The Dangerous Kind by Deborah O’Connor - book review: Broken lives, broken people, and broken trust…

The Dangerous Kind by Deborah OConnor
The Dangerous Kind by Deborah OConnor
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Deborah O’Connor – an author whose searing psychological thriller, My Husband’s Son, proved to be one of the most exciting debuts of 2016 – returns with a haunting, harrowing tale that explores domestic abuse, internet predators, and some of the darkest corners of humanity.

The Dangerous Kind focuses on a radio presenter’s increasingly perilous search for the truth about a young mother’s disappearance, and is the type of smart, sophisticated thriller which packs a powerful punch on so many levels that it cannot fail to be a crowd pleaser.

Writing with flawless fluidity and breathtaking insight, O’Connor brings us a bold, brave and timely tale crackling with psychological tension, brimming with emotional intensity, and with more twists and turns than a Hollywood disaster movie.

But it is the hard-hitting, menacing storyline which really knocks readers for six as we are asked to consider how well we really know the people we should trust… and whether we are doing enough to protect the young and most vulnerable members of society.

Fifty-one-year-old BBC radio presenter Jessamine Gooch knows that one in 100 of us is a ‘potentially dangerous person,’ someone the police consider likely to commit a violent crime. They are charmers, liars and manipulators, the ones who go one step too far, and then take another step. These people hide in plain sight… they can be teachers, doctors, holding positions of trust, of power.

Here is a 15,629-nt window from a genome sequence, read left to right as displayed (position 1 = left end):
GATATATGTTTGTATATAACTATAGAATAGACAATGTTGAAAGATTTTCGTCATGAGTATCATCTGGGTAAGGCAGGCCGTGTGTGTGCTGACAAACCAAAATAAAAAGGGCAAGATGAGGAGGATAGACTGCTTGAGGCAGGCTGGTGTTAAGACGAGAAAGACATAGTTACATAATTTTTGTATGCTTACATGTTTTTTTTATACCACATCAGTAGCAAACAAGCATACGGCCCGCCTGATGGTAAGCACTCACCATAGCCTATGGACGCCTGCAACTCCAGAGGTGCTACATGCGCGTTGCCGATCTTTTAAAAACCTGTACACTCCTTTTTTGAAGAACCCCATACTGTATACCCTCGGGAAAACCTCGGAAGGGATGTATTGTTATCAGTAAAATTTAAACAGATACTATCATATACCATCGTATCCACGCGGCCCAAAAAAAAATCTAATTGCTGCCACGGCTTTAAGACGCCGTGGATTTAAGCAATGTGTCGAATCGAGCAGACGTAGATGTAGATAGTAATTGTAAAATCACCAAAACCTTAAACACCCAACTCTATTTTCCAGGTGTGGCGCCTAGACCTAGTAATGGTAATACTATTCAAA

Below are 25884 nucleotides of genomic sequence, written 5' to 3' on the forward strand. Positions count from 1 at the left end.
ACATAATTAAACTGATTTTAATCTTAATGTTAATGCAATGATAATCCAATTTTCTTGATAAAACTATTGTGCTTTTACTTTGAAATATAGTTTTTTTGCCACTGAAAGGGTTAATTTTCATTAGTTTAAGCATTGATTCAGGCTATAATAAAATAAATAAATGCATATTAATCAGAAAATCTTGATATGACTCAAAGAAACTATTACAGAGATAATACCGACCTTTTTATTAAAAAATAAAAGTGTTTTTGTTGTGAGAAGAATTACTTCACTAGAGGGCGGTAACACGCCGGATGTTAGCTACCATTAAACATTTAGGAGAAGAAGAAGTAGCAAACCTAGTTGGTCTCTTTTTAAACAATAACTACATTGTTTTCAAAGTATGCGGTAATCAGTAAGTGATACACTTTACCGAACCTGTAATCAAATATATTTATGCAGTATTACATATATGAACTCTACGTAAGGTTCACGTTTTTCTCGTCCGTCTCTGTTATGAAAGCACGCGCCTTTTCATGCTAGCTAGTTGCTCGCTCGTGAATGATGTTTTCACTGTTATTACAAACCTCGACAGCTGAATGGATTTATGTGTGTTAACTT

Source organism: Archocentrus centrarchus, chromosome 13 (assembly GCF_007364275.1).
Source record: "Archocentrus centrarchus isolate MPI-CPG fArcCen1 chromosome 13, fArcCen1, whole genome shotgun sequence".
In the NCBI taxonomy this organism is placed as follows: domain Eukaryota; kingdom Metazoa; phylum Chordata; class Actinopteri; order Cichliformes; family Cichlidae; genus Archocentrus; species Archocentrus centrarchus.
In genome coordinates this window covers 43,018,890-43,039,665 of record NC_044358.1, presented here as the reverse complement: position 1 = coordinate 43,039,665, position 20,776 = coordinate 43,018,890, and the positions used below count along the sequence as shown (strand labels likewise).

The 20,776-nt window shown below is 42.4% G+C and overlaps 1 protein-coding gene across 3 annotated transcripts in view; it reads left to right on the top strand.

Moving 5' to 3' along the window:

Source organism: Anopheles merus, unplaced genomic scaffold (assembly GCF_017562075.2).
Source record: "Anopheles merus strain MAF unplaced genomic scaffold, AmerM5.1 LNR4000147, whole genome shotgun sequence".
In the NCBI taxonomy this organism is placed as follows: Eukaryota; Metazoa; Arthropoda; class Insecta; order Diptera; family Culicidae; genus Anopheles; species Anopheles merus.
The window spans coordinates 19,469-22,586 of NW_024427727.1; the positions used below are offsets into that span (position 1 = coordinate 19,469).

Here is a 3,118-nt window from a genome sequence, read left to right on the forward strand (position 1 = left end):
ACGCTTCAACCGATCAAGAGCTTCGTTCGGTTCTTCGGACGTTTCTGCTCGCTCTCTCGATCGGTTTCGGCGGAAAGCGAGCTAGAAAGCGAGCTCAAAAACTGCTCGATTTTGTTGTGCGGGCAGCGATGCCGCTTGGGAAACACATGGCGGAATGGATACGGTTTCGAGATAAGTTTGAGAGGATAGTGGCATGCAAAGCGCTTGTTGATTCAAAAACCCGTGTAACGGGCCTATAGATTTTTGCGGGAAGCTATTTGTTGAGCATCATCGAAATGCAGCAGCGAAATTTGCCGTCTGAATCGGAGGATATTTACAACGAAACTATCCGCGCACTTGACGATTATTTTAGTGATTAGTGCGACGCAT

Each week, her evening radio show examines brutal offences, asking if more could have been done to identify and prevent the perpetrators.

The cases are always retrospective but when she is cornered by a young woman asking her to investigate the disappearance of her friend, Cassie Scalari, the mother of an eight-year-old boy, and wife to an abusive husband, she agrees because she knows her radio show could soon fold and she is keeping an eye on future projects.

Meanwhile, her adopted teenage daughter Sarah, who has been particularly moody and detached from her recently, is harbouring a dangerous secret, and in another part of London, gap year student Jitesh Ganguly – plagued by panic attacks and a stutter – is riven with anxiety about a young man who will soon be a student with him at Cambridge University.

And fourteen years ago, in 2002, a teenage girl called Rowena, who lives in a children’s care home in Oxford, has a new, older and worldly boyfriend. She loves him to distraction, and for the first time in her life, she feels safe and protected.

As Jessamine delves deeper and deeper into the missing person case, she is drawn into a web of danger that will ultimately lead to the upper echelons of power, and threaten the safety of her own child. Because the people we trust are sometimes the ones we should most fear…

O’Connor’s gripping and terrifying plausible story unfolds through the narratives of Jessamine, Sarah, Rowena and Jitesh as the different threads and timelines of the unpredictable plot and disparate characters start to merge in a heart-thumping, page-turning race against time.

Driven by her unflagging sense of justice, Jessamine embarks on not just a disturbing investigation into the most heartbreaking and heinous of crimes but a journey of self-discovery which will see her question her own role as a mother.

Fractured families, grooming, abuse, and the changing, challenging and complex nature of contemporary online crime are all explored with intelligence, compassion and insight in a pulsating story that is one of 2019’s must-reads for thriller fans.

(Zaffre, hardback, £12.99)